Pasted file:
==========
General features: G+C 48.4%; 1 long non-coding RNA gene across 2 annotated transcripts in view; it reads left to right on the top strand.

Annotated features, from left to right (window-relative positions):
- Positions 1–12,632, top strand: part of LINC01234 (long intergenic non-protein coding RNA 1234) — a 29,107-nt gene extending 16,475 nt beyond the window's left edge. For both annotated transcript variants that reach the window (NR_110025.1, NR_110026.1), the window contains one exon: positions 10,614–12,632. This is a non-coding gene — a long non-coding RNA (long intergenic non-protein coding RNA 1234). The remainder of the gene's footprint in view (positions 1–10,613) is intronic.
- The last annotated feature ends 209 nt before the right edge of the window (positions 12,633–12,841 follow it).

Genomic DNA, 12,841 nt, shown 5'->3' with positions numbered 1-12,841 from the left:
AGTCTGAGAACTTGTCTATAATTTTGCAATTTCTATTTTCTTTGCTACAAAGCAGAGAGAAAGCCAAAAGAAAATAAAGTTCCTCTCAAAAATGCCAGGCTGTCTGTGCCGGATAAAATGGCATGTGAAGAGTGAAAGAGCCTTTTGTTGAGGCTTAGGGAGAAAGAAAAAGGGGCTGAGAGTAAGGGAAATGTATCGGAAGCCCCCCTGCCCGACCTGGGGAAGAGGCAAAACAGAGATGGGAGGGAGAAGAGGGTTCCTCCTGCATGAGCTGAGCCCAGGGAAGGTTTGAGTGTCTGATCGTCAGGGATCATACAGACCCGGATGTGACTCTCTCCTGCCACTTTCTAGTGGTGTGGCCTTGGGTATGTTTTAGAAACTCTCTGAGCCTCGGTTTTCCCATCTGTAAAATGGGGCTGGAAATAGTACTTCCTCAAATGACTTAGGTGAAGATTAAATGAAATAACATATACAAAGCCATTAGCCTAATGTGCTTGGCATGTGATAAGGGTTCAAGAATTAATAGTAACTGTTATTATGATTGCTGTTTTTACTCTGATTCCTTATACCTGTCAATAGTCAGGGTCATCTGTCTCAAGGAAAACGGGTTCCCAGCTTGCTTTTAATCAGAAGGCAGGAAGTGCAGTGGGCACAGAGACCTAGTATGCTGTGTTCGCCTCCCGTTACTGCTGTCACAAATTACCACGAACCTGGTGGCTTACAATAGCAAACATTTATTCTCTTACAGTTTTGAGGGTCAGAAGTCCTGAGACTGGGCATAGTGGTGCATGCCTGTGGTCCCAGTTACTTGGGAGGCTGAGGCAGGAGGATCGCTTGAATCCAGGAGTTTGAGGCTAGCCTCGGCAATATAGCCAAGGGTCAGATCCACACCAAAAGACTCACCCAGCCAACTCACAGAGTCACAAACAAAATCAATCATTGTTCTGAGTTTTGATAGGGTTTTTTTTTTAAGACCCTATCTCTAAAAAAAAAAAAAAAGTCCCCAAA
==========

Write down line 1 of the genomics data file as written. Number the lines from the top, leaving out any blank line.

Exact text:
General features: G+C 48.4%; 1 long non-coding RNA gene across 2 annotated transcripts in view; it reads left to right on the top strand.